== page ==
A bit of a D.F. detour, directed at all the uninformed who've looked at quizzically and a bit intellectually offended when I claim that San Diego is very much a "black city" at its core, stereotypes of malls, Marines, and white privilege aside. This piece, "A Hidden Gem" in San Diego CityBeat, explores the lost history of my hometown's jazz scene, long overshadowed by that of L.A.
Writer D.A. Kolodenko visits the lost sites of the city's jazz life with local legend Daniel Jackson, a 70-year-old native San Diegan who still plays his tenor sax to this day:
It’s a warm but breezy day and Jackson—exceptionally cool in a white rayon dress shirt, black vest, black slacks, dress shoes, shades and a black beret—takes long but measured strides, greeting everybody we pass, including kids. Now a predominantly Latino neighborhood, from the 1930s to the 1970s, Logan Heights was home to much of San Diego’s African-American community, and Imperial Avenue was the musical Mecca of San Diego’s black nightlife.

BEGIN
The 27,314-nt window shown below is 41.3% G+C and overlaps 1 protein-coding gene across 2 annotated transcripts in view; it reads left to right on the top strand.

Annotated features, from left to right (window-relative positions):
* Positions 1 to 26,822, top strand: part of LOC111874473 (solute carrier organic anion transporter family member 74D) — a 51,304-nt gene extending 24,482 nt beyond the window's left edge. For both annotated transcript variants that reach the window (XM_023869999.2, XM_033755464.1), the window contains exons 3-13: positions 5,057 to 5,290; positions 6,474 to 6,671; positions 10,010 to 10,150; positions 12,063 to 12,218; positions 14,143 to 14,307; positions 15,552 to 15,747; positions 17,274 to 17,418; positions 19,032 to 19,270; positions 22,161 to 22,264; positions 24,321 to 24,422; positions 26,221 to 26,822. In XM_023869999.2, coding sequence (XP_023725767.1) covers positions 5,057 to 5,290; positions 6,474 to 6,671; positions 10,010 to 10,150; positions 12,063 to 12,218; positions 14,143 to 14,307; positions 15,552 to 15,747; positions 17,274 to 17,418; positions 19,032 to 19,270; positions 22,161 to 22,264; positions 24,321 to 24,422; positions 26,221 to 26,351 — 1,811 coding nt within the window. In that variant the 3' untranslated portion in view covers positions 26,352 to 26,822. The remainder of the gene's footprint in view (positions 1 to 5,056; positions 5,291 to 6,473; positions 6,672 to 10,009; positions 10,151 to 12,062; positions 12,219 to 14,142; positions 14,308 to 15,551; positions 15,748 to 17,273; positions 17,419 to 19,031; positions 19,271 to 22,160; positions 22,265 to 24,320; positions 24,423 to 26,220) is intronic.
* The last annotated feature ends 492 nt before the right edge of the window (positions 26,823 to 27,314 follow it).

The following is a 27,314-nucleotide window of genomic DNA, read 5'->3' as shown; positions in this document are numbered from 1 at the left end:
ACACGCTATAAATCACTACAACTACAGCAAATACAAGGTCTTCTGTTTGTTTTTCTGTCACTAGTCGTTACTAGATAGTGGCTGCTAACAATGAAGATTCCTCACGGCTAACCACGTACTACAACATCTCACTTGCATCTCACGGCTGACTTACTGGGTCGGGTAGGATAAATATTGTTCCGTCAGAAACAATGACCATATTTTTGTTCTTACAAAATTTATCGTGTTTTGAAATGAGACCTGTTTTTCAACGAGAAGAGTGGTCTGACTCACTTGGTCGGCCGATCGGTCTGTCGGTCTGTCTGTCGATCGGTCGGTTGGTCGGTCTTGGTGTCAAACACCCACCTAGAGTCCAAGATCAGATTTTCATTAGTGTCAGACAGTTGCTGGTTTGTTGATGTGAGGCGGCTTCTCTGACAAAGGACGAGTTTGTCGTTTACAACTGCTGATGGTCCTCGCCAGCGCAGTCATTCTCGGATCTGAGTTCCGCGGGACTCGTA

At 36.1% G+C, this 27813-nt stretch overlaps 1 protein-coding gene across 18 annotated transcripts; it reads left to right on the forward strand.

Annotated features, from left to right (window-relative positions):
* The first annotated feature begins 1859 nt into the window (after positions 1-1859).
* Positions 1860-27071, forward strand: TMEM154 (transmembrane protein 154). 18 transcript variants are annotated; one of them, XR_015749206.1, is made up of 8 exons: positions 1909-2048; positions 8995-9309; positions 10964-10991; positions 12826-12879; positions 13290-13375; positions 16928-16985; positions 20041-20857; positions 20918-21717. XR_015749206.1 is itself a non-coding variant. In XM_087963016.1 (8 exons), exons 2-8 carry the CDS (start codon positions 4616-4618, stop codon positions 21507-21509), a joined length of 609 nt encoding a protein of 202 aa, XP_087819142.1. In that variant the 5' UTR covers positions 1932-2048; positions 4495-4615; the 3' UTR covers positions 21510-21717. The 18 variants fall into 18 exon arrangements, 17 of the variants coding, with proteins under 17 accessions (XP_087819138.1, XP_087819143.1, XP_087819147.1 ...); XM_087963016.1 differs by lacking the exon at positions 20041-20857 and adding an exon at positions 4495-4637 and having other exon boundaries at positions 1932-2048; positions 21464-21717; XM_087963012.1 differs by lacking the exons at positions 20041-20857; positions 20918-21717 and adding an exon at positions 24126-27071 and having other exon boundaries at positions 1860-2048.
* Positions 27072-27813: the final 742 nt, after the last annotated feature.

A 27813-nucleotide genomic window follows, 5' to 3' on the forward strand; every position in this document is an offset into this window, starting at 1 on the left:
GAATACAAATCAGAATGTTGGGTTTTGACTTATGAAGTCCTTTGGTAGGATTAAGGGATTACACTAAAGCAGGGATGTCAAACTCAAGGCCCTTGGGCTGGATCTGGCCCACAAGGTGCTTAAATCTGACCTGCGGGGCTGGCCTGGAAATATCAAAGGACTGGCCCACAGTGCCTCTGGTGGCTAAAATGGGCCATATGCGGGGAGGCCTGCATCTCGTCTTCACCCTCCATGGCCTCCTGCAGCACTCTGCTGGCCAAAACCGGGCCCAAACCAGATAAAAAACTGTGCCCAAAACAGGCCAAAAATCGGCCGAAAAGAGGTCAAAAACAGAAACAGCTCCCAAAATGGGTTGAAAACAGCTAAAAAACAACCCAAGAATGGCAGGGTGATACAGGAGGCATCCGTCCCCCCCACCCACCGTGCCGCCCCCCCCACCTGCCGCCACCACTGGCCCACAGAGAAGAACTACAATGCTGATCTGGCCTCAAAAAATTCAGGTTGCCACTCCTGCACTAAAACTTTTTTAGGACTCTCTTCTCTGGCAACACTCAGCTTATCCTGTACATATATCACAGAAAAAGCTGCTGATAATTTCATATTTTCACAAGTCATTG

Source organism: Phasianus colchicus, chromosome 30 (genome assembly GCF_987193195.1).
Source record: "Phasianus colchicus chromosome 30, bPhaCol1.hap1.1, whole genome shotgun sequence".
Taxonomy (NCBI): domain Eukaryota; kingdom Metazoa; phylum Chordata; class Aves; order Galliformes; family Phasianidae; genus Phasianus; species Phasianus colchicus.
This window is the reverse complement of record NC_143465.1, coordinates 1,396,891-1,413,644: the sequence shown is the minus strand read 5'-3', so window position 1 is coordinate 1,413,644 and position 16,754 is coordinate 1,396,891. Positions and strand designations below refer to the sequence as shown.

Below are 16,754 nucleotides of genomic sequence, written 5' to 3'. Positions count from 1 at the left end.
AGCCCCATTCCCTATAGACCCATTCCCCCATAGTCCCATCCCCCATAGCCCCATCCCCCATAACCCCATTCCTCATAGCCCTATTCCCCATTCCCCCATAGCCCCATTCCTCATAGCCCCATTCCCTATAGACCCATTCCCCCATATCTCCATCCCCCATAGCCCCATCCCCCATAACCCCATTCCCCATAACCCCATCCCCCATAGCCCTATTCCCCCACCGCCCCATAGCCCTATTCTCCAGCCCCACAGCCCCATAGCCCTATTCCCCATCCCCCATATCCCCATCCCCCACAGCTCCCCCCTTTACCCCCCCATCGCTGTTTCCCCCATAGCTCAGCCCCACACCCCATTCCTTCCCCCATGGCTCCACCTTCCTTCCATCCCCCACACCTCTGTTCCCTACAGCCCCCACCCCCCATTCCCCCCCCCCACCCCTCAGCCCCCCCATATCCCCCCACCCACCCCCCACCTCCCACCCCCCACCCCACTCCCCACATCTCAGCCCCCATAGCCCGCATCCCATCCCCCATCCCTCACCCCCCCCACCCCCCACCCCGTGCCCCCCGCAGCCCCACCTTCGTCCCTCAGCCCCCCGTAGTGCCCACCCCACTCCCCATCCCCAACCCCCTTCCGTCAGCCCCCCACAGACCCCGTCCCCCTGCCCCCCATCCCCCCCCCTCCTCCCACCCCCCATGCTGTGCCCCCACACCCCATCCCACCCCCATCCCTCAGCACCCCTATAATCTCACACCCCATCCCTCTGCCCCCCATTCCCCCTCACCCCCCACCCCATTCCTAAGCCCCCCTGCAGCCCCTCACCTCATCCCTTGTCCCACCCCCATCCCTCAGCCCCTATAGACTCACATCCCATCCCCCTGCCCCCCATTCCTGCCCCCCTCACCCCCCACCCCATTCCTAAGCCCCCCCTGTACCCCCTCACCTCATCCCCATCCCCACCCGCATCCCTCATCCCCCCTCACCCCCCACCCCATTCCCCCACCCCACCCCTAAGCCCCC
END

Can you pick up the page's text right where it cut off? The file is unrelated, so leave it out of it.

Read more here. Shout-out to those neighborhoods where we grew up -- Shelltown, Southeast, Chollas, City Heights -- where the city's true urban culture still manifests itself in the testimony of elders and the beats of the sidewalks.
* Thanks, Alexandro!